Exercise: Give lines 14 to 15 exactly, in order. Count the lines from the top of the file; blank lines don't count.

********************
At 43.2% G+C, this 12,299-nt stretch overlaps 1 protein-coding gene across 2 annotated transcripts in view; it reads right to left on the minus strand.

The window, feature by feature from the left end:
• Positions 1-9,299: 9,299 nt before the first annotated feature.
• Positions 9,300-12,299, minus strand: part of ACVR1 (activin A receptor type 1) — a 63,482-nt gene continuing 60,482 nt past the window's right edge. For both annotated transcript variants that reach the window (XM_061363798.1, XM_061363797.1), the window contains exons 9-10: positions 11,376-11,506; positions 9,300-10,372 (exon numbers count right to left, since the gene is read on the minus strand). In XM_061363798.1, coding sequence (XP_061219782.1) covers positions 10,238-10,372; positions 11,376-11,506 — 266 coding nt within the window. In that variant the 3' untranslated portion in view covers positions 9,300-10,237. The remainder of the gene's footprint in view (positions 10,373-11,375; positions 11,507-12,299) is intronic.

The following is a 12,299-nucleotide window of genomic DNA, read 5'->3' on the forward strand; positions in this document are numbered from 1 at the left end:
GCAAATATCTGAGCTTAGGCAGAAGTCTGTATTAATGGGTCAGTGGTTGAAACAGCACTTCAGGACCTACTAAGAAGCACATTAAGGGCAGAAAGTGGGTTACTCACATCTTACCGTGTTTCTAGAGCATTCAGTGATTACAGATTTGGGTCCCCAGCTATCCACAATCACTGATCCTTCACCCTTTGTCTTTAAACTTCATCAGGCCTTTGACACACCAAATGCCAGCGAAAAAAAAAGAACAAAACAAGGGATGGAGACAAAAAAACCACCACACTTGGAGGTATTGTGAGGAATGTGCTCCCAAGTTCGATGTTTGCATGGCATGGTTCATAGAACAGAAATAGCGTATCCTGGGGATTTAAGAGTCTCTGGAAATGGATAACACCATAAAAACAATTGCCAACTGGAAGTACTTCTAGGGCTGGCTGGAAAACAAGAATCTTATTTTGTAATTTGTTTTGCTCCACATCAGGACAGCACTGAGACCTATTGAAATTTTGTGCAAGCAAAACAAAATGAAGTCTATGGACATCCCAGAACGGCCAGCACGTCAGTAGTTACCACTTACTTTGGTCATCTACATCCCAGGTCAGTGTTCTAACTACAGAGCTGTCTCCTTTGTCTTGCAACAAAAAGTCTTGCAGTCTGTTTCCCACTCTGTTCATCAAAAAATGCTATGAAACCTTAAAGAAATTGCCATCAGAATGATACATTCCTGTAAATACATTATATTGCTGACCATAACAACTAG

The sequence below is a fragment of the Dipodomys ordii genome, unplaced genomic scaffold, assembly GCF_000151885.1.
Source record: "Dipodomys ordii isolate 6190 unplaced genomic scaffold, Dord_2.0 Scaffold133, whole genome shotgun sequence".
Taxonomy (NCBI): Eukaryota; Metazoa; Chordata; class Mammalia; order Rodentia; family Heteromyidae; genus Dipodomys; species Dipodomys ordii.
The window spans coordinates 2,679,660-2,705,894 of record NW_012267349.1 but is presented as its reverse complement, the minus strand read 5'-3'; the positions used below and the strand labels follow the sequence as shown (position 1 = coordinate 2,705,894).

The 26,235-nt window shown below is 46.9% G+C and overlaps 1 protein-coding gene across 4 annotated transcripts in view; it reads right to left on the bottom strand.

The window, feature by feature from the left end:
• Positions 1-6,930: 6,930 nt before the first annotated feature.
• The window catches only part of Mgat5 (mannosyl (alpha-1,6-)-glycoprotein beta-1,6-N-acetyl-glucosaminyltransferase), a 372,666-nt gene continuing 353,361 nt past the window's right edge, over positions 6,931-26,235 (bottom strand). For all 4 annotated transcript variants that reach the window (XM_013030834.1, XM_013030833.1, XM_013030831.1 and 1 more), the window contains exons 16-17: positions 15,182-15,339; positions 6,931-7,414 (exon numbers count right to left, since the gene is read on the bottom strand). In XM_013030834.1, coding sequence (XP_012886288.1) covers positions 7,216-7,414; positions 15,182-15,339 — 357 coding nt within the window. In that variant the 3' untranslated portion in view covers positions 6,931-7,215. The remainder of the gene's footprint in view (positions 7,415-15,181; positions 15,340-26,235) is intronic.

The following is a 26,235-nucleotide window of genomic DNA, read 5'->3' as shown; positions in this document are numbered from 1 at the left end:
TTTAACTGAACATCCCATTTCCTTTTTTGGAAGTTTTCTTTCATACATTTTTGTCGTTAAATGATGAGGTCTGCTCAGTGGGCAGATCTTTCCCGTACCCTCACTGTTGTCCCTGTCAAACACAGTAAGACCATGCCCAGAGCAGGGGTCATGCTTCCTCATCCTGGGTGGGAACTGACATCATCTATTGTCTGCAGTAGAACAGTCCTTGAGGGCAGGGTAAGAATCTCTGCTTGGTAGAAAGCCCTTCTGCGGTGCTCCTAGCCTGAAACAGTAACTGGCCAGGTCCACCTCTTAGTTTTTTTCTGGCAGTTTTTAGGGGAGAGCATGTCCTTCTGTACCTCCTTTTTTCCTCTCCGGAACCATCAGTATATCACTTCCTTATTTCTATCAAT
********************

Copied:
• The window catches only part of Mgat5 (mannosyl (alpha-1,6-)-glycoprotein beta-1,6-N-acetyl-glucosaminyltransferase), a 372,666-nt gene continuing 353,361 nt past the window's right edge, over positions 6,931-26,235 (bottom strand). For all 4 annotated transcript variants that reach the window (XM_013030834.1, XM_013030833.1, XM_013030831.1 and 1 more), the window contains exons 16-17: positions 15,182-15,339; positions 6,931-7,414 (exon numbers count right to left, since the gene is read on the bottom strand). In XM_013030834.1, coding sequence (XP_012886288.1) covers positions 7,216-7,414; positions 15,182-15,339 — 357 coding nt within the window. In that variant the 3' untranslated portion in view covers positions 6,931-7,215. The remainder of the gene's footprint in view (positions 7,415-15,181; positions 15,340-26,235) is intronic.

The following is a 26,235-nucleotide window of genomic DNA, read 5'->3' as shown; positions in this document are numbered from 1 at the left end: